“The End Of The World” – Skeeter Davis
“They Can’t Take That Away From Me” – Louis Armstrong & Ella Fitzgerald
“Rainbow Connection” – The Muppets
“A Brand New Me” – Aretha Franklin
“I Will Survive” – Cake
“Phantom Limb” – The Shins
“Skinny Love” – Bon Iver
“Death With Dignity” – Sufjan Stevens
“Outro” – M83
“The Suburbs (Continued)” – Arcade Fire
“Someone Great” – LCD Soundsystem
“Your Silent Face” – New Order
“Once In A Lifetime” – Talking Heads
“Digital Love” – Daft Punk
“If I Should Die Tonight” – Marvin Gaye
“End Of The Road” – Boyz II Men
“Tha Crossroads” – Bone Thugs-N-Harmony
“Cross Road Blues” – Robert Johnson
“The Thrill Is Gone” – B.B. King
“Why Did You Go” – Ray Charles
“Miss You” – Alabama Shakes
“I Can’t Quit You Baby” – Led Zeppelin
“In Memory Of Elizabeth Reed” – The Allman Brothers Band
“Don’t Speak” – No Doubt
“I Will Always Love You” – Whitney Houston
“By Starlight” – The Smashing Pumpkins
“Gone Daddy Gone” – Violent Femmes
“Can’t Do Without You” – Caribou
“Wide Open” – The Chemical Brothers
“The Sound Of Leaving” – Veruca Salt
“Last Goodbye” – Jeff Buckley
“All Over Now” – Washed Out
“Come Down” – Sylvan Esso
“You Are My Face” – Wilco
“Let It Die” – Feist
“The Funeral” – Band Of Horses
“A Dedication” – Washed Out
“End Of The World Party” – Medeski, Martin & Wood
“Stairway To Heaven” – Led Zeppelin
“Afterlife” – Arcade Fire
“Linger” – The Cranberries
“Forgot About Dre (feat. Eminem)” – Dr. Dre
“Tron Legacy (End Titles)” – Daft Punk
Wednesday was “Back to the Future Day”, meaning it was the day Doc, Marty, Jennifer, and Einstein visited in 2015 in Back to the Future Part II. So, in other words, we’re further in the future now than they ever were in that movie. Let that sink in.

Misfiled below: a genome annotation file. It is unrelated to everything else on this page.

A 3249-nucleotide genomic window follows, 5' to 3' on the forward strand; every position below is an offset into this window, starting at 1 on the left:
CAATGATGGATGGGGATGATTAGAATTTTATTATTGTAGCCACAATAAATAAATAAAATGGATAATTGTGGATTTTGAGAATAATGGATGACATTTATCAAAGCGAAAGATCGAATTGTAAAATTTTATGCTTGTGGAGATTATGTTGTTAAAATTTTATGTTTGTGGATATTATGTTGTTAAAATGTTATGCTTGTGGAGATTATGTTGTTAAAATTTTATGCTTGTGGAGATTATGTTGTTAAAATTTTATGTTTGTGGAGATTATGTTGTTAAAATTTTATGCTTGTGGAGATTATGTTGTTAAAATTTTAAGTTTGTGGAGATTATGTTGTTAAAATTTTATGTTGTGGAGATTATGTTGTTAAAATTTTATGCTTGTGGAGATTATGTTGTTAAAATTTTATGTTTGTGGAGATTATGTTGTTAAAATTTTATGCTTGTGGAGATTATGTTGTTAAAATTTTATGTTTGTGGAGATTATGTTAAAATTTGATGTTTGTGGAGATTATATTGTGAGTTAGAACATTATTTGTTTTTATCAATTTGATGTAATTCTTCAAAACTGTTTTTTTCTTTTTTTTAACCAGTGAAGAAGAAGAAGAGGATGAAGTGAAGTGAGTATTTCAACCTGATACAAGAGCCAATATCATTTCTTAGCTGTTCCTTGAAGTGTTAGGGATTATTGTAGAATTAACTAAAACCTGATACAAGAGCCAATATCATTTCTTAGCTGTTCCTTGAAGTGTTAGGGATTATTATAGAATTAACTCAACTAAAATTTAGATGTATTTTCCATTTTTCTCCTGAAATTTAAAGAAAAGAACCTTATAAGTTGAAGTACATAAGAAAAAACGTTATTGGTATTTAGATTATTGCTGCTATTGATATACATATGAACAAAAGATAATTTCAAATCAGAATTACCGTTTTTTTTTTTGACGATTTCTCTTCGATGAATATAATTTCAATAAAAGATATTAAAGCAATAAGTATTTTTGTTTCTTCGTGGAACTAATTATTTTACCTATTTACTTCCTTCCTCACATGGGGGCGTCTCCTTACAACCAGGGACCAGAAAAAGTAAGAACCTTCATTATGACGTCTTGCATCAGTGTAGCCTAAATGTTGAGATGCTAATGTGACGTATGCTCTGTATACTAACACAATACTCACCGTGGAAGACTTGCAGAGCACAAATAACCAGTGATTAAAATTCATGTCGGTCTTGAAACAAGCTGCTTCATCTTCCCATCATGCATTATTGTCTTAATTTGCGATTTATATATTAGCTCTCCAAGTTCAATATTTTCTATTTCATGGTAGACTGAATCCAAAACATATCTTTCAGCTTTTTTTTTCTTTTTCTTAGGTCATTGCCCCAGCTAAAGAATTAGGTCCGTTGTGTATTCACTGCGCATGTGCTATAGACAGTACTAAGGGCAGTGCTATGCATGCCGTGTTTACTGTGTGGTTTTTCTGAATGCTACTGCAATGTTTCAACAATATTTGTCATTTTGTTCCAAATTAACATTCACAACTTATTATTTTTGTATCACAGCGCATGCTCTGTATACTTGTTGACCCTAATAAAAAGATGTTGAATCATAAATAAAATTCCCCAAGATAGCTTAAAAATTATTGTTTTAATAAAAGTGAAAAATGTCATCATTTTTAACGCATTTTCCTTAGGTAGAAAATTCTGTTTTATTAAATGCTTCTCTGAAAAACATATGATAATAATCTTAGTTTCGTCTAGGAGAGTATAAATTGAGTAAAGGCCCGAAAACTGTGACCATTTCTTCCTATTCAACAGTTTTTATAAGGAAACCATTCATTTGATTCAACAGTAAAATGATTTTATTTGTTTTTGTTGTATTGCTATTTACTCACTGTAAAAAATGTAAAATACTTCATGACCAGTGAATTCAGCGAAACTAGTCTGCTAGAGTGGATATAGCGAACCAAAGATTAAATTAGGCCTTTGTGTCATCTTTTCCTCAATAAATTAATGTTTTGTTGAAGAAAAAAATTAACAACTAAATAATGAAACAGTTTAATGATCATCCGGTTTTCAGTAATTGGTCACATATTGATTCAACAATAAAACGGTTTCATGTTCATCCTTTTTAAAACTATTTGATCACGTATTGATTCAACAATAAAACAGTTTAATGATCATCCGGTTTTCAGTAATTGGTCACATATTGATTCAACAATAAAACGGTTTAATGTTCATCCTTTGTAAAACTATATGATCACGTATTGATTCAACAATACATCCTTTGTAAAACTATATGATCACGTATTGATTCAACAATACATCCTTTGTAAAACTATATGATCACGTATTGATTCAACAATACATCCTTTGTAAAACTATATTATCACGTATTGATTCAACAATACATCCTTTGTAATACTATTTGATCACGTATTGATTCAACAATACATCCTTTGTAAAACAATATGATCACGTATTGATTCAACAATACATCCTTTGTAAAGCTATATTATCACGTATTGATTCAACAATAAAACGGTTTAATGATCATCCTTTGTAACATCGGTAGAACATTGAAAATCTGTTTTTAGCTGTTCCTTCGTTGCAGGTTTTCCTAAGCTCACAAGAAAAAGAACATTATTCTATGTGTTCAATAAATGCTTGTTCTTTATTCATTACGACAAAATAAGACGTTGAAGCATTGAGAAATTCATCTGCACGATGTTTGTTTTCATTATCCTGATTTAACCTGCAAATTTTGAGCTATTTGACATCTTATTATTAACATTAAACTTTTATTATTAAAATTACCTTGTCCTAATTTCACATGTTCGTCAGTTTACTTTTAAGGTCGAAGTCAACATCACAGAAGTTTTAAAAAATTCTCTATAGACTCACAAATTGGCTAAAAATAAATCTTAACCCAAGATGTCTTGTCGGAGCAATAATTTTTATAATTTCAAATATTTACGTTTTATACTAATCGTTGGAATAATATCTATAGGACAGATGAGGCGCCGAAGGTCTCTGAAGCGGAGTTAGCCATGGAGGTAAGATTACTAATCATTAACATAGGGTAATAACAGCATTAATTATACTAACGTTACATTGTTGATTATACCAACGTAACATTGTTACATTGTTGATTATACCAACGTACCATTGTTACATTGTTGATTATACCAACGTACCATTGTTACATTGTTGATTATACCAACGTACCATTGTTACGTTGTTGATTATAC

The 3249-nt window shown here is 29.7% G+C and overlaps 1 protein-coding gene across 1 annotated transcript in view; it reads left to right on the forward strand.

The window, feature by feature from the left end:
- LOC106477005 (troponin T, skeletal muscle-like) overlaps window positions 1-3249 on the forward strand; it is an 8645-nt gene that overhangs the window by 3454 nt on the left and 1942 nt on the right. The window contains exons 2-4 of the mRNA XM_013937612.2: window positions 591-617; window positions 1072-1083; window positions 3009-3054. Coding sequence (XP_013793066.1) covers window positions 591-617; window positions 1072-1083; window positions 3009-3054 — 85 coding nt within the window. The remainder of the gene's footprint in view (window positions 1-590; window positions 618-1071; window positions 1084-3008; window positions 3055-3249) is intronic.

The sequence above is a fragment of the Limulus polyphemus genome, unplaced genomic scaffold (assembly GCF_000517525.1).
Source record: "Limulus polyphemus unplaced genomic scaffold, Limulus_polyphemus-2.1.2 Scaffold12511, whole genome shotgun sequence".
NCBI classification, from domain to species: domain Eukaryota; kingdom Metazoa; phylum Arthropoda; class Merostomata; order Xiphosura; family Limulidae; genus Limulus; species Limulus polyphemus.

HitFix has a great piece with some behind-the-scenes info about the iconic use of Chuck Berry’s “Johnny B. Goode”.
“We didn’t have an alternative,” Gale said.
The 1958 Chuck Berry song was in every version of the script from the earliest draft. (Though the first draft also had Marty transitioning from “Johnny B. Goode” to “Rock Around the Clock.”)
Gale recalls there being a period of two or three weeks when they worried they wouldn’t get the rights to the song. But Howe came through, and the production paid somewhere between $50,000 and $75,000 for the rights, as Gale recalls. “However much it was, it was very expensive in 1985 to pay that much for a song,” he said.
It ended up being worth it. The scene was a hit with test audiences in the months preceding the release and remains a fan favorite moment 30 years later.”
Since Jay-Z relaunched his music streaming company Tidal in March, I’ve watched their progress with interest.
The streaming music market is a crowded space. In order to succeed, a business can’t simply be a “Me Too” service. It has to be easier to use, have more and/or exclusive content, have better features, be cheaper, or – even better – have more than one of these qualities.
Tidal has HD audio and some exclusive content. According to some, their interface is better than other services. That should be enough for them to at least have a small but dedicated user base, but I think there are two reasons they’re struggling (so much so that Jay-Z has forgotten about it): a) Higher price, and b) Mismanaged PR.
“It’s hard to see Tidal as something other than an oligarchic hustle when it primarily engages in oligarchic behavior. At this show, Damian Marley was introduced as “the newest artist-owner of Tidal” — the room shrugged. People generally don’t root for corporations.”